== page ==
campaign launch speech to the Primero Justicia party conference by Miranda governor Henrique Capriles Radonski was none too subtle about how he intends to position himself: as the candidate for people who hate politics.
Capriles’s spiel is calculatedly, militantly non-confrontational. His total rhetorical focus on the future implies a militant refusal to even talk about the last 13 years except in the most oblique way.
I think this is canny. People are exhausted with all these years of hyperpolarization. That big, swing-voter rich segment right in the middle of the electorate is full of people who have no interest at all in relitigating the ideological squabbles of the Chávez era for the umpteenth time.
In fact, they were already sick to death of the ideological fight in 2004. They turned off a long time ago, learned to tune out the cadenas and the headlines and the news bulletins and the boring uncle who only talks about politics years ago. They’re too busy making a living (and trying to stay alive) to really pay attention to a squabble that’s as predictable as it is irrelevant to them.
Reaching these people is obviously a major challenge. And that’s a problem, because they will almost certainly decide the election next year.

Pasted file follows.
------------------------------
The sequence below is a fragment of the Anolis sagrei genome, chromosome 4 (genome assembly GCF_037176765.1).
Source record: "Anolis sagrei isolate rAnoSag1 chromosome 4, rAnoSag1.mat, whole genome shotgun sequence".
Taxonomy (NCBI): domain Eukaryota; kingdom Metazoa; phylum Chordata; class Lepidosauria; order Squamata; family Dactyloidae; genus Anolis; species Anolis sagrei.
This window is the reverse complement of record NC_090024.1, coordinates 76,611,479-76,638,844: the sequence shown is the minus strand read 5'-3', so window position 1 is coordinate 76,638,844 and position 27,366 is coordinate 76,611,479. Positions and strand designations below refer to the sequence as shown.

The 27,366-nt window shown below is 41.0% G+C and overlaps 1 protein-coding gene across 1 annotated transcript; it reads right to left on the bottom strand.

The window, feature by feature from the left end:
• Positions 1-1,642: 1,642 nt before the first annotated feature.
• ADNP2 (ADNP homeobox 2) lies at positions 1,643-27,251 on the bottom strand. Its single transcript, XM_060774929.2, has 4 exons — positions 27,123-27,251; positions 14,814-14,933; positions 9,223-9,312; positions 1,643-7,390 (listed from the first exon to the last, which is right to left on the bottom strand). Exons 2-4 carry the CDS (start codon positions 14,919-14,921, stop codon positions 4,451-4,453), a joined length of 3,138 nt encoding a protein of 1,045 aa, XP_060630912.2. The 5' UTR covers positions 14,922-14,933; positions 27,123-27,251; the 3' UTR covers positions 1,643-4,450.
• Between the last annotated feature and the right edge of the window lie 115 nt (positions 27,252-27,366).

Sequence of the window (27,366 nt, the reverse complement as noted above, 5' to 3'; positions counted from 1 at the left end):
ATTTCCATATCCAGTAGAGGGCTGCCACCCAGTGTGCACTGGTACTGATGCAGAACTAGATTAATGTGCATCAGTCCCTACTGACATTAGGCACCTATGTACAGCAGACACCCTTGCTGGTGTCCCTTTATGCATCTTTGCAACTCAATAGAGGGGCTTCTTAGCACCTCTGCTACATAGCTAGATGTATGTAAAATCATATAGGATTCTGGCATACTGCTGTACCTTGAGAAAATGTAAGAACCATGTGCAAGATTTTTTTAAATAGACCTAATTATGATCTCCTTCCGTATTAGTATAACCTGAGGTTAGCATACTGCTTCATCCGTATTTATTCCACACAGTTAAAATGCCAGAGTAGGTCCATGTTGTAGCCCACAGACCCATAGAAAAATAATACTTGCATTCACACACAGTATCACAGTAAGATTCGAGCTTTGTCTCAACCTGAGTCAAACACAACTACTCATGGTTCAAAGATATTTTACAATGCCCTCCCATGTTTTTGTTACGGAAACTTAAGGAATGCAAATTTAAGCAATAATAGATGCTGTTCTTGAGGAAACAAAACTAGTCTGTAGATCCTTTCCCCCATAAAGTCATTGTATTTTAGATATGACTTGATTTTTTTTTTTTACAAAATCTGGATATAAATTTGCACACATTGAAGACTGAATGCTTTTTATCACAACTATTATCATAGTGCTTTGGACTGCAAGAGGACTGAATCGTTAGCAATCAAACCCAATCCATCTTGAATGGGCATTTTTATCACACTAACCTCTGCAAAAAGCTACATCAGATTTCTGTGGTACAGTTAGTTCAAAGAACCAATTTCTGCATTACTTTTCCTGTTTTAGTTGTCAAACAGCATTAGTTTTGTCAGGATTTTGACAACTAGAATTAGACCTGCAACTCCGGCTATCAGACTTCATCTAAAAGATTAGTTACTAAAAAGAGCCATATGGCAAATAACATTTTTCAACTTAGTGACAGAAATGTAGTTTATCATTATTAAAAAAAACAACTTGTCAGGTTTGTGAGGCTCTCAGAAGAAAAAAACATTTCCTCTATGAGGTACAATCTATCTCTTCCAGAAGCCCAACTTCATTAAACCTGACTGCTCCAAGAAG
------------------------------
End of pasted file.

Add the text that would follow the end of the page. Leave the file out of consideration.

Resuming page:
Capriles is making a carefully targeted play for their votes precisely by positioning himself outside the hyper-polarized back and forth. This is what all that “future focus” stuff is about: an implicit promise to Ni-Ni Nation that a vote for me is a vote to bury, once and for all, the fallow disputes of the Chávez era.
Another way to say this is that Capriles is running a General Election campaign in the primary season. In an American context, that’s what overwhelming front-runners typically do: if you’re fairly sure the nomination is yours, there’s no need to pander so much to the extremes and risk alienating the voters you’ll have to appeal to win the General. But, of course, it’s a risky strategy, because the fire-breathing Chávez-hating right wing is going to be hugely over-represented in the Primaries, and there’s no question who’s dishing out the red meat they crave these days.
The dynamic of a primary fight is going to create strong pressure for Capriles to come out swinging against Chávez in much stronger terms. But now that he’s told us that his campaign’s entire rationale is avoiding that stance, can he do so without shooting himself in the foot?
Update: technically, Saturday’s event was not a campaign launch – or at least they’re not calling it that.Caracas Chronicles is 100% reader-supported. Support independent Venezuelan journalism by making a donation.